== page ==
The blockbuster cholesterol-lowering drug Vytorin failed to slow age-related hardening of the heart valve that without surgery can lead to heart attack, stroke or death, doctors said Monday.
Vytorin worked no better than a placebo at blocking aortic stenosis, which leads to 95,000 valve-replacement operations and 25,000 deaths in the USA each year, says lead investigator Terje Pedersen of Ulleval University Hospital in Olso.
"We can conclude it will not affect the course of aortic stenosis," Pedersen says.
The study was designed to determine whether reducing a major risk factor for aortic stenosis, the buildup of plaque in arteries supplying the heart, might prevent valve damage. Within five years of diagnosis, most patients require surgery, develop heart failure or die.
But the study did not answer the most important question: whether Vytorin prevents heart attacks, strokes and deaths in patients who have coronary artery disease. "The jury is still out," says Robert Califf, head of clinical research at Duke University and a lead investigator in an 18,000-patient trial designed to provide an answer but won't produce results until 2012.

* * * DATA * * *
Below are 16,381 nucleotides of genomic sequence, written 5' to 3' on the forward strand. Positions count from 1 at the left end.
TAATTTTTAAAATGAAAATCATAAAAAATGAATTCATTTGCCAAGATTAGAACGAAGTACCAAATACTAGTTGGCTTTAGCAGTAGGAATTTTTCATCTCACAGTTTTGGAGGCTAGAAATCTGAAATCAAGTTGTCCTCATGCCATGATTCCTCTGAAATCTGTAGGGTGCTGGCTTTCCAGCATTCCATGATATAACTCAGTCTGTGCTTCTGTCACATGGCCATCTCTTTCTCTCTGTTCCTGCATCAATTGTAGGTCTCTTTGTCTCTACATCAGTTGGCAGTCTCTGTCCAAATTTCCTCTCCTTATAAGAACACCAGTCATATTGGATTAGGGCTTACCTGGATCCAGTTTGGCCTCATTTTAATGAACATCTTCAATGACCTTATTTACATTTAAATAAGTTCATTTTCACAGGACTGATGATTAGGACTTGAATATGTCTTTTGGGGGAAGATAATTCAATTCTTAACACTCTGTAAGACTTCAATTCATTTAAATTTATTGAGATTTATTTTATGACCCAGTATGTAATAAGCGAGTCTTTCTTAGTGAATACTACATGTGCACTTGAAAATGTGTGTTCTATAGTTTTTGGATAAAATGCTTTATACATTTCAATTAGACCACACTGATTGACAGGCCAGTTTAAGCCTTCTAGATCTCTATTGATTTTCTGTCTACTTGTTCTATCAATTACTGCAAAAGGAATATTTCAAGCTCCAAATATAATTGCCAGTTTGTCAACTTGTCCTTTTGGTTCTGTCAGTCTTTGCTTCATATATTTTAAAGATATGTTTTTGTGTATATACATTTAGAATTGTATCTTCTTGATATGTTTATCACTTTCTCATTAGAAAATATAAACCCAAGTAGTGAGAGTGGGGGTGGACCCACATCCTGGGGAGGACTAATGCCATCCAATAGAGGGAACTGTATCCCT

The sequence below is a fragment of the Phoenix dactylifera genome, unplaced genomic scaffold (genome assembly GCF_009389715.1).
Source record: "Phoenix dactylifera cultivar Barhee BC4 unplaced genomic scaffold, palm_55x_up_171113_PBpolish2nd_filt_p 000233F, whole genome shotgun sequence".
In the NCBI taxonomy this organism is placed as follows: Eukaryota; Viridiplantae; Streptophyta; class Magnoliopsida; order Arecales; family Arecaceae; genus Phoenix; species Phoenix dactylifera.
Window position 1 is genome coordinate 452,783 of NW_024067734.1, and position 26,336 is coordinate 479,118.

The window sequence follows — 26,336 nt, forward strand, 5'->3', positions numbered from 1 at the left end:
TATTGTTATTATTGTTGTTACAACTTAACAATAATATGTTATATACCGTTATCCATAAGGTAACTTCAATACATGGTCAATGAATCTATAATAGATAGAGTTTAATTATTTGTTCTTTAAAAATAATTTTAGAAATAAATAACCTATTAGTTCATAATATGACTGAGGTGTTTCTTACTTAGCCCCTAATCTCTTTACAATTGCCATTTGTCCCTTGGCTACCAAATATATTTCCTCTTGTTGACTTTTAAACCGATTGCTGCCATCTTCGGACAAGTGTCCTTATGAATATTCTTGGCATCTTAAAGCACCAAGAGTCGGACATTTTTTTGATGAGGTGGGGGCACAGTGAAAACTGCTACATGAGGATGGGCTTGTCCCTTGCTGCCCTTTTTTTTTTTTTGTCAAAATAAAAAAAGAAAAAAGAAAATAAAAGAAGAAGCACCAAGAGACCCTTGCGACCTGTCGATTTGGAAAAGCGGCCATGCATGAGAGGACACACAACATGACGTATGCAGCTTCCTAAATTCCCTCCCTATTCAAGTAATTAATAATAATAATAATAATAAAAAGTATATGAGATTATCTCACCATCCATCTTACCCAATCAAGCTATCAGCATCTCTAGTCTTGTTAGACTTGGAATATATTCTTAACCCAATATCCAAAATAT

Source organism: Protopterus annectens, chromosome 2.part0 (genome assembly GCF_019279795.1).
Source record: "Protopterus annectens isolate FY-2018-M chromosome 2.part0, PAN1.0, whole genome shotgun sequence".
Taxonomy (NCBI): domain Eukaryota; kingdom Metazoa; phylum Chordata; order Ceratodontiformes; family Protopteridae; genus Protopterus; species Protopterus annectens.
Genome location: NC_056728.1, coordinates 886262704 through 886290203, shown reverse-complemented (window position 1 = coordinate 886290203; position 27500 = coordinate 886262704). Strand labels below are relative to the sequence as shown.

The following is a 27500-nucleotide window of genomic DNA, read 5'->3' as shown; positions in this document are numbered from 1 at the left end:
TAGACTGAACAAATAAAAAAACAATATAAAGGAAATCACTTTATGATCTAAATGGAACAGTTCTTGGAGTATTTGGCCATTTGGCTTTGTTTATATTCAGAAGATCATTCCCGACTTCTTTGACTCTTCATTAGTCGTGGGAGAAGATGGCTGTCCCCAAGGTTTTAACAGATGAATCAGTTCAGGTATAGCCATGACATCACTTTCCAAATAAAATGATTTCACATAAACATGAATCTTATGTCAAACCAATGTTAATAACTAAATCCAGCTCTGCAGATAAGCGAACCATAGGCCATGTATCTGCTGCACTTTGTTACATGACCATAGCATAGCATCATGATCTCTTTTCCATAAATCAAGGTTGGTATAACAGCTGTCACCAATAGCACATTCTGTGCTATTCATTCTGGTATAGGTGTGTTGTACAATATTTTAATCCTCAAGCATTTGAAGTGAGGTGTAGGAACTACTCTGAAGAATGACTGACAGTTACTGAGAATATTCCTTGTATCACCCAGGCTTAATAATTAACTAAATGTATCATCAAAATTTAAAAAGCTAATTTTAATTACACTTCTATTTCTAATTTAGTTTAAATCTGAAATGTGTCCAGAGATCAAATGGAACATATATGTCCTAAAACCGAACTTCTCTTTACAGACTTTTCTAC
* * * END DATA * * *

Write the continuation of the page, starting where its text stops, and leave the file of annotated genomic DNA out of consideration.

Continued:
Vytorin was approved in 2004 based on its power to lower cholesterol. Researchers raised questions about Vytorin's effectiveness in January when they reported that the drug — a combination of cholesterol-lowering simvastatin and ezetimibe that blocks cholesterol absorption in the kidney — was no better at preventing carotid artery blockages than simvastatin alone.
Their study, called ENHANCE, apparently has slowed sales of Vytorin and Zetia, the trade name for ezetimibe sold alone. On Monday, the drug's makers, Schering-Plough and Merck, announced combined second-quarter sales of $1.2 billion, a 9% drop from the second quarter of 2007.
The new study, called SEAS, involved 1,873 patients and lasted four years. Half got Vytorin; half got a placebo. Vytorin lowered bad cholesterol by an average of 61% in those who took it.
Although Vytorin didn't slow aortic stenosis or reduce its complications, the drug did lower the risk of heart attacks, strokes, bypass surgery and other complications of blocked arteries by 22%, a first tantalizing hint that it might save lives.
But Pederson says the study wasn't designed to provide proof. He says he couldn't rule out the possibility that the combination's effectiveness stemmed solely from simvastatin, a generic statin that already has been shown to reduce the risk of death from coronary artery disease.
Although there were slightly more cancer deaths in patients taking Vytorin, an independent analysis concluded there is "no credible evidence" linking Vytorin with cancer, says Richard Peto of the Clinical Trials Unit at Oxford University.